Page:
It was announced that new factory orders in Germany dropped 4.2 pct. in February compared to January. It sounds like a pretty serious downward move, and it is, especially because economists initially expected a small increase of +0.3 pct. It has to be said, that it’s a month-on-month comparison which makes the swings more volatile, which is often the case with this economic number.
Despite this risk of volatility, the development confirms Germany’s troubled situation. The yearly change in the new factory is even worse, with an 8.4 pct. free fall– the worst year-on-year performance since the global financial crisis. It reflects a particular bad development in February, though January was also revised further down to 2.1 pct.
Friday brought some hope back, as the yearly change in the industrial production for February showed “just” a minus 0.4 pct. change. But one should not forget that the development during November to January contracted into the deep red numbers. The “good news” from the February industrial production is largely due to a mild winter in Germany this year. The construction sector has hardly been disrupted by the winter, thus adding to higher activity compared to last year. The manufacturing sector continued its contraction, though only slightly. The export to United Kingdom is now getting hurt by the unsettled Brexit situation, but export to countries like China and Turkey suffers.
Because of the worrying data out of Germany, I am incredibly excited about the GDP growth in Germany in the first quarter of this year. It looks like the limited GDP growth, even including the second quarter, will solely be saved by the construction sector. Said in another way, without the positive contribution from the construction sector, Germany’s GDP growth this first half of 2019 would be dangerously close to zero pct.– in a situation with historically low unemployment.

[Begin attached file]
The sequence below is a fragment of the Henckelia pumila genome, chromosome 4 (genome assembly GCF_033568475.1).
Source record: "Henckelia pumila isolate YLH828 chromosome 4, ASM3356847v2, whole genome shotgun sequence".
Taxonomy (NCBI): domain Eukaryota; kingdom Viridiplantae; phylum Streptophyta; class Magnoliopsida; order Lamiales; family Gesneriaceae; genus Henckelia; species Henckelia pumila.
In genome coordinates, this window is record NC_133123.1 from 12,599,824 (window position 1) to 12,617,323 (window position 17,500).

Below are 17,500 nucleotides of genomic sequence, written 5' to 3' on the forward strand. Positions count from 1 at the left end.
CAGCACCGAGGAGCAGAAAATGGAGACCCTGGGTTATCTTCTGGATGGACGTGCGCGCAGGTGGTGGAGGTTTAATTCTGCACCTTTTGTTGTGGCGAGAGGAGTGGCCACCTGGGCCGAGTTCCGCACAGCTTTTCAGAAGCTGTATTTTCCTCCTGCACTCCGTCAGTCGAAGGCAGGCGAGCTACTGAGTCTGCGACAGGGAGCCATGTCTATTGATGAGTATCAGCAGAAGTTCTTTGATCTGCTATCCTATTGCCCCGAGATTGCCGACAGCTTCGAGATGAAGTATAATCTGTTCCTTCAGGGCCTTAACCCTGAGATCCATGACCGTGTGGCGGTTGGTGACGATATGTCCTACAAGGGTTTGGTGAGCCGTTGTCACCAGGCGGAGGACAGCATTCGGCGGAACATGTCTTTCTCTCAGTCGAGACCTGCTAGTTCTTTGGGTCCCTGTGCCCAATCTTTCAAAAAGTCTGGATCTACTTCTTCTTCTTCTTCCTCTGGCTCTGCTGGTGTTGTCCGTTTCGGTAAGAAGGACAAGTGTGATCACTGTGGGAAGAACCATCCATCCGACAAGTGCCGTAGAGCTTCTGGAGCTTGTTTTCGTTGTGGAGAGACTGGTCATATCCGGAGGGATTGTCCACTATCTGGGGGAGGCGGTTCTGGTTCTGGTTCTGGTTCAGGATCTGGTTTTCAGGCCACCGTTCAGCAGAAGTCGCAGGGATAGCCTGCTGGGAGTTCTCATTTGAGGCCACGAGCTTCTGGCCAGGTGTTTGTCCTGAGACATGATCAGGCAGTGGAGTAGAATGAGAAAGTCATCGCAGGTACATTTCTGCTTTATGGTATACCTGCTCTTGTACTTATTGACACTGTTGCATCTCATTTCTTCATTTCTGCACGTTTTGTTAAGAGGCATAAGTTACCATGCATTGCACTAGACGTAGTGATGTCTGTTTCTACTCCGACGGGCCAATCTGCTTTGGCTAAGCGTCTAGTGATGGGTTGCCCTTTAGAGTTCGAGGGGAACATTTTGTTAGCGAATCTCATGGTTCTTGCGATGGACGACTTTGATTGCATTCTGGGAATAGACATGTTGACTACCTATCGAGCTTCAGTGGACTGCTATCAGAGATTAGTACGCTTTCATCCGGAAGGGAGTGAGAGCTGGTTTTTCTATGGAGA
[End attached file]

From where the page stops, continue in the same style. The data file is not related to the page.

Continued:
Interestingly, just the fact that the United States and China are likely to settle their trade dispute seems to give many in Germany a feeling of relief. I am not convinced that this will change the prospects for the German companies significantly, including the GDP growth expectation.
The uncertainty affecting Europe from several sources has most recently had a surprisingly negative effect on the confidence among German consumers. But so far, retail sales have nevertheless increased to very positive levels in the first few months of the year. There are after all a few pockets of hope- meaning, growth in Germany still contains some positive elements, though consumers need to hang-in to save the economy.
Germany represents around 1/3 of the total GDP in the Eurozone, which naturally leads to a general worry on the Eurozone. My perception of the consumers in the Eurozone is also that they surprise by spending more money, which is good. The annual change in retail sales is actually slightly on the rise for the entire Eurozone. The yearly increase reached 2.8 pct. in February, which is the highest level for a long time. It is not exuberant, but it gives some sign of economic hope.
But when the European Central Bank (ECB) is to assess the state of the common economy within the Eurozone, I expect the central bank will focus more on corporations, especially the industrial sector in general, and the financial sector in Southern Europe.
The ECB is more than willing to re-introduce all possible monetary tools again, but I argue that even more monetary expansion won’t help businesses and the GDP growth significantly.
As usual, the cheap and abundant liquidity just keeps the Southern European financial sector out of trouble, so a new crisis is avoided right now. But the monetary policy does not bring new impulses and life to the economy in the Eurozone – I will allow myself to say that I am not surprised, though I am increasingly worried, because there are no solutions on the table.